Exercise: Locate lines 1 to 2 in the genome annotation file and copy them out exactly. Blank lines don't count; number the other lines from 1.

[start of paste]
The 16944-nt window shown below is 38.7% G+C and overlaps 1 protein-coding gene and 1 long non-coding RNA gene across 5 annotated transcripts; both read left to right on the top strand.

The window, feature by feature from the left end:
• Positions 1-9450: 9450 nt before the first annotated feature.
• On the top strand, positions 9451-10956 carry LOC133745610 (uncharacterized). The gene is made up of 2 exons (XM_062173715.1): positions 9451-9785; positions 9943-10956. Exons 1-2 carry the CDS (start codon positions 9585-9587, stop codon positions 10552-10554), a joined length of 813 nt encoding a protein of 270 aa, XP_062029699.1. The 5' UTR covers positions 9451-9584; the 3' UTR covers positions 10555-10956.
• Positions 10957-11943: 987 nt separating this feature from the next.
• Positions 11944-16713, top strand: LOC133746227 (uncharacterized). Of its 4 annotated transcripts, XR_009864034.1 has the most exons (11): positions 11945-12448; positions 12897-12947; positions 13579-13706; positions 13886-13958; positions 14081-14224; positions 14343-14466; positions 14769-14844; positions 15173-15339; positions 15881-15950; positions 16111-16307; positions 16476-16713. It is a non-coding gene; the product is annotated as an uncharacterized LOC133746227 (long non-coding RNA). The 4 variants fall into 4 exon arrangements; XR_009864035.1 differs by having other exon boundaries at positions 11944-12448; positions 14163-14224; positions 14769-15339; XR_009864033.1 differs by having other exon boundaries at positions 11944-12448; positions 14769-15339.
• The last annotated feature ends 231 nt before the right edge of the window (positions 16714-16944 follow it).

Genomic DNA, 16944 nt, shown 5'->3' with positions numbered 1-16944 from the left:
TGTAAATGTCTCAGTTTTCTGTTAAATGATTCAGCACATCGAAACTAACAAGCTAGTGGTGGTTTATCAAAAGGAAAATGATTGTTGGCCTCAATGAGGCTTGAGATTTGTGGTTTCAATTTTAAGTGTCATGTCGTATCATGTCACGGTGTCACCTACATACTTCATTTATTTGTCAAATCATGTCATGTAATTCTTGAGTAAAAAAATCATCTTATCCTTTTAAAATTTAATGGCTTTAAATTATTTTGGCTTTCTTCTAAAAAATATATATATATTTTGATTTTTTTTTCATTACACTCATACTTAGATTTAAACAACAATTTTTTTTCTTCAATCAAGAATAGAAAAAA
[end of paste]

The 16944-nt window shown below is 38.7% G+C and overlaps 1 protein-coding gene and 1 long non-coding RNA gene across 5 annotated transcripts; both read left to right on the top strand.

The window, feature by feature from the left end: